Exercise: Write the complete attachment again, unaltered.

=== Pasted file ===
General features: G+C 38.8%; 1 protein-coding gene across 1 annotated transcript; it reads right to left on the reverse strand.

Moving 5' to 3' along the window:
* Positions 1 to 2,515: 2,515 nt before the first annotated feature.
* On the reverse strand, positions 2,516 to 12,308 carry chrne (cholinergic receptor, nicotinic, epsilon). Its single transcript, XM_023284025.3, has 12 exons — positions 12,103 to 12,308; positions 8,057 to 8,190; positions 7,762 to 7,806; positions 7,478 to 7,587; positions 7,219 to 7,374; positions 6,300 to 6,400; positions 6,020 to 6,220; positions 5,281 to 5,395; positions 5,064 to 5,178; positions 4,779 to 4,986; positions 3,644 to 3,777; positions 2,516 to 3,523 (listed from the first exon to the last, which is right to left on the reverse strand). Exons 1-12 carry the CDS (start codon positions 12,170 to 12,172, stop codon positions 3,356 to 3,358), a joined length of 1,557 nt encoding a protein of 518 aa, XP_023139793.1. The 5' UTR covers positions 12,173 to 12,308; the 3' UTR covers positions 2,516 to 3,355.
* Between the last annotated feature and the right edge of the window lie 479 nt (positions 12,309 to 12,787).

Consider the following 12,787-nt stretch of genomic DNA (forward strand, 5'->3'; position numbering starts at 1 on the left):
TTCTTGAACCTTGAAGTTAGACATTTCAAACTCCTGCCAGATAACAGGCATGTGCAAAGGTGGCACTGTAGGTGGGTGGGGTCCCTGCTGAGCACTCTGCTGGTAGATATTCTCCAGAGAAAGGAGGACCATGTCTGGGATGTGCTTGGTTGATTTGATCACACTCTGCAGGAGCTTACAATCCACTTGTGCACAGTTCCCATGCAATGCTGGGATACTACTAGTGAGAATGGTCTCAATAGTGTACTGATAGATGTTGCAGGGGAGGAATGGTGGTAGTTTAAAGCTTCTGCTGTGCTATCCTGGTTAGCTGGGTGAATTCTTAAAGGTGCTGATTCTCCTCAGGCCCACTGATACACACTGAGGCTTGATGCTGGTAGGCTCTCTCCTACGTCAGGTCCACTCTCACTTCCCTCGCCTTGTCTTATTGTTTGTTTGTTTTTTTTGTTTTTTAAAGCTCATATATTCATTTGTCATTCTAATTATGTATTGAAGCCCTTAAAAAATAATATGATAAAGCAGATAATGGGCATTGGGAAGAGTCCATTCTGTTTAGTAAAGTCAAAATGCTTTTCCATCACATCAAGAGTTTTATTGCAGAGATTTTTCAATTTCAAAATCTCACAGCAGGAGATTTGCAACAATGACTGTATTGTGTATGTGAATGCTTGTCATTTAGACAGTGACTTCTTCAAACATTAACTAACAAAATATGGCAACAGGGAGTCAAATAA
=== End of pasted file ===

General features: G+C 38.8%; 1 protein-coding gene across 1 annotated transcript; it reads right to left on the reverse strand.

Moving 5' to 3' along the window:
* Positions 1 to 2,515: 2,515 nt before the first annotated feature.
* On the reverse strand, positions 2,516 to 12,308 carry chrne (cholinergic receptor, nicotinic, epsilon). Its single transcript, XM_023284025.3, has 12 exons — positions 12,103 to 12,308; positions 8,057 to 8,190; positions 7,762 to 7,806; positions 7,478 to 7,587; positions 7,219 to 7,374; positions 6,300 to 6,400; positions 6,020 to 6,220; positions 5,281 to 5,395; positions 5,064 to 5,178; positions 4,779 to 4,986; positions 3,644 to 3,777; positions 2,516 to 3,523 (listed from the first exon to the last, which is right to left on the reverse strand). Exons 1-12 carry the CDS (start codon positions 12,170 to 12,172, stop codon positions 3,356 to 3,358), a joined length of 1,557 nt encoding a protein of 518 aa, XP_023139793.1. The 5' UTR covers positions 12,173 to 12,308; the 3' UTR covers positions 2,516 to 3,355.
* Between the last annotated feature and the right edge of the window lie 479 nt (positions 12,309 to 12,787).

Consider the following 12,787-nt stretch of genomic DNA (forward strand, 5'->3'; position numbering starts at 1 on the left):
TTCTTGAACCTTGAAGTTAGACATTTCAAACTCCTGCCAGATAACAGGCATGTGCAAAGGTGGCACTGTAGGTGGGTGGGGTCCCTGCTGAGCACTCTGCTGGTAGATATTCTCCAGAGAAAGGAGGACCATGTCTGGGATGTGCTTGGTTGATTTGATCACACTCTGCAGGAGCTTACAATCCACTTGTGCACAGTTCCCATGCAATGCTGGGATACTACTAGTGAGAATGGTCTCAATAGTGTACTGATAGATGTTGCAGGGGAGGAATGGTGGTAGTTTAAAGCTTCTGCTGTGCTATCCTGGTTAGCTGGGTGAATTCTTAAAGGTGCTGATTCTCCTCAGGCCCACTGATACACACTGAGGCTTGATGCTGGTAGGCTCTCTCCTACGTCAGGTCCACTCTCACTTCCCTCGCCTTGTCTTATTGTTTGTTTGTTTTTTTTGTTTTTTAAAGCTCATATATTCATTTGTCATTCTAATTATGTATTGAAGCCCTTAAAAAATAATATGATAAAGCAGATAATGGGCATTGGGAAGAGTCCATTCTGTTTAGTAAAGTCAAAATGCTTTTCCATCACATCAAGAGTTTTATTGCAGAGATTTTTCAATTTCAAAATCTCACAGCAGGAGATTTGCAACAATGACTGTATTGTGTATGTGAATGCTTGTCATTTAGACAGTGACTTCTTCAAACATTAACTAACAAAATATGGCAACAGGGAGTCAAATAA